Anyway, after waiting several months for the outcome of the competition, the award ceremony was held yesterday and a room full of hopefuls all sat in their seats with great expectations and for most of us, pending disappointment.

However, I wasn’t expecting disappointment or rejection. I was pretty pleased with my entry and thought I was a strong contender. I was sitting in my seat with sweaty palms and almost making myself ill with stress. I wondered whether it would be better to win a Highly Commended just to put me out of my misery. The list of winners was thinning out and someone else’s name was read out instead of my own, I was gutted. Emotionally kicked in the guts.

While many would say my heartbroken angst was an over-reaction, and that I should have taken it as a sign of failure as a writer, but when you’re trying to make it on the international scene and you can’t crack the local market, you’re hardly going to be all smiles doing the happy dance, are you?!!

Well, to be fair to myself, I don’t write short stories and I had to get my entry together in a couple of days. So, I clearly could’ve used more time. Moreover, once I’d got home and looked up characteristics of the short story, I realised that my story actually needed a lot of work, especially when it came to structure. I’m quite the panster (person who writes by the seat of their pants and by contrast isn’t a planner) and a bit of structure and planning could well be added to the mix.

I posted the story today in its original format today and you can read it here: The Secret. I’d really appreciate your feedback. I’ve decided to make quite a few changes so please don’t hold back.

How do you deal with writing rejection?

Personally, I’m trying my best to be pro-active and learn from the experience. Rework it. Not just file it in the waste paper basket out of hurt disgust and despair.

After all, there’s always next year.

xx Rowena

PS if you want to see a great image for rejection, click here: http://rejectiondigest.weebly.com/

 

 

 

 

The Secret- Short Story

“There are no secrets in Balmain.” – Dorothy Mullins.

  1. Sunrise, Balmain… July 21, 1903.

 

 “Singing Tooral liooral liaddity.

Singing Tooral liooral liay.

Singing Tooral liooral liaddity.

And we’re bound for Botany Bay.”

 

Setting off in their fishing boat, Dadda was the Captain and Maggie was 1st Mate.

“Fishy!” Maggie squealed, as Dadda helped her reel in her fish. “Bweckfsst!”

2.

That’s all Margaret remembered about before.

A book with no beginning, Margaret had been adopted as a tot and her story now began at Chapter Three. All the previous chapters had been ripped out. Thrown away. She wanted them back. Not that she and her sister didn’t love their second family. But you are who you are, and then you’re not. Sometimes, Margaret wondered if finding out would turn her into someone else. Or, whether she was more than a just a name.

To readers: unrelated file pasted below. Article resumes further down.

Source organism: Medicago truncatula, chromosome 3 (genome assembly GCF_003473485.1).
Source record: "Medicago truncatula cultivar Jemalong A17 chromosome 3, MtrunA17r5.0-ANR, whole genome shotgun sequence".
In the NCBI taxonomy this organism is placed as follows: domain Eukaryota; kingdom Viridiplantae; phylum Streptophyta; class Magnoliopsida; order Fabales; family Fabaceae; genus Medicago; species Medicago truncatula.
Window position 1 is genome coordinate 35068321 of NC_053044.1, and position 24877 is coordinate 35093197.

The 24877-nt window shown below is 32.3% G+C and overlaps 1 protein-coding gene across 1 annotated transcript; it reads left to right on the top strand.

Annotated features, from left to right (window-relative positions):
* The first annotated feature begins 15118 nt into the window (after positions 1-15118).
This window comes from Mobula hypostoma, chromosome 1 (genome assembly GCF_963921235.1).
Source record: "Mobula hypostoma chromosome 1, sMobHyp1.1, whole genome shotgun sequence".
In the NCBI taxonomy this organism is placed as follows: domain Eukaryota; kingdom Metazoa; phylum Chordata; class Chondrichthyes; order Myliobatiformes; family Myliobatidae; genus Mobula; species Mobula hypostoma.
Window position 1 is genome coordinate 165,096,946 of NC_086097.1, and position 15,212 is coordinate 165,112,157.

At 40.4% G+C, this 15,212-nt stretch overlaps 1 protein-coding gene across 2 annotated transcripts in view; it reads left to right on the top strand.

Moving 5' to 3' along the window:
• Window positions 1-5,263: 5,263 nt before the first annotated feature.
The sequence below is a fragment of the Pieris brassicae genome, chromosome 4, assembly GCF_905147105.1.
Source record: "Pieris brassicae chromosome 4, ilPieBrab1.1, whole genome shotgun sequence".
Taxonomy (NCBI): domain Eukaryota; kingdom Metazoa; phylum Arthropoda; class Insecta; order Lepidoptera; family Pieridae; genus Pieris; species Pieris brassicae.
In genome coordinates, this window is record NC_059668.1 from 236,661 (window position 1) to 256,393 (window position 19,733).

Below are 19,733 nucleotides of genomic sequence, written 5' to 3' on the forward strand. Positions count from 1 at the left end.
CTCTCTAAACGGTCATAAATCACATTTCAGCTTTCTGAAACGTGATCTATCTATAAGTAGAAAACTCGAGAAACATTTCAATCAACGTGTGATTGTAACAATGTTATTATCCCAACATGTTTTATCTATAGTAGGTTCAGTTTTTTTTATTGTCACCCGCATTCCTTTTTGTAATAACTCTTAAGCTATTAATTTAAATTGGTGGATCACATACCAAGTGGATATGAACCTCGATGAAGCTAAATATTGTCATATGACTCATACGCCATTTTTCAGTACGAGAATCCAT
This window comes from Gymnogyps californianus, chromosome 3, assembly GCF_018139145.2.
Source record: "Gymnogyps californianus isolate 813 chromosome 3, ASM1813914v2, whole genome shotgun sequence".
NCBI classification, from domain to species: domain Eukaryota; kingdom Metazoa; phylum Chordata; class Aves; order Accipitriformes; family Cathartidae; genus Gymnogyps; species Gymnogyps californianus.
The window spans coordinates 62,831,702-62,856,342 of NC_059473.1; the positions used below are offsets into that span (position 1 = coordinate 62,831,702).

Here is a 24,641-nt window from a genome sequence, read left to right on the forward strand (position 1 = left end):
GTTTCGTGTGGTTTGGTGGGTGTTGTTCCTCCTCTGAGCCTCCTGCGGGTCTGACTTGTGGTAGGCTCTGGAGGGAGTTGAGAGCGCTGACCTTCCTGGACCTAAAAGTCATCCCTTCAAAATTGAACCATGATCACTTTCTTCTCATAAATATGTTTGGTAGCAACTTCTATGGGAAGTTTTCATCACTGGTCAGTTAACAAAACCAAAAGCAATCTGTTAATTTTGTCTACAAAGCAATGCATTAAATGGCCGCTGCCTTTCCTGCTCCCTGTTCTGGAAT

Years ago, Margaret had consulted the tea leaves .Yet, as she peered into the tea cup, there was nothing… only the scream. She had lived with the scream all her life, never knowing why.

Now in her late 60’s, the beginning didn’t matter anymore. She was “Grandma”.

 

3.

Moon Landing, Balmain…Monday July 21, 1969, Sydney Time.

As the neighbours crammed into their sardine tin of a terrace, everybody knew Bob’s brand new telly had fallen off the back of a truck. No one cared. Man was landing on the moon. There was barely breathing room left!

Grandma was knitting footy socks in the front row. 1969 would be a good year for the Balmain Tigers. She felt it in her bones.

“Robbie, Tom, Arty, Jack…these should fit Paddy,” she mumbled.

Knit one, pearl one but then Grandma dropped a stitch… and another.

More than her knitting was unravelling. Mary Mullins’ perfume had unwittingly unlocked a secret inner labyrinth, and the Minotaur was out. The room was spinning round and round like a record on acid and Margaret felt incredibly dizzy. Being sucked into this swirling vortex, she reached out a frail, desperate hand. Bob steadied her back in her seat.

“Lottie, tell Mum Gran’s had another turn,” Bob yelled. Even if his mother-in-law dropped dead in front of the telly, he wasn’t budging. He had the best seat in the house.

Lottie found her mother bailed up in the kitchen, making curried eggs and cups of tea.

“Dot, I can’t watch! They’re gunna die!” her cousin wailed, who clearly hadn’t read The Power of Positive Thinking.

“Mum, Gran’s had another turn.”

“Mother Mary!” Dot gasped, crossing herself. “Grant me peace!”

Dot’s blood pressure hit the roof. She ripped open the Bex and made one for Mum and one for herself.

Bex might be a universal panacea, but they knew Grandma had more than a headache. That she was on the blink like a broken telly. At times, she didn’t know who or where she was, retreating inside watching her own, private movie. How long would it take? Dot’s eyes welled up, as she pictured spoon-feeding her mother like a baby.

“How’s your Mum, luv?” a neighbour asked. “Saw she had another turn. Have you taken her to the quack? Don’t mean to pry but don’t you think it’s time?”

“There’s no way I’m sending my own mother to the asylum. She’s just under the weather. That’s all. She’ll be right.”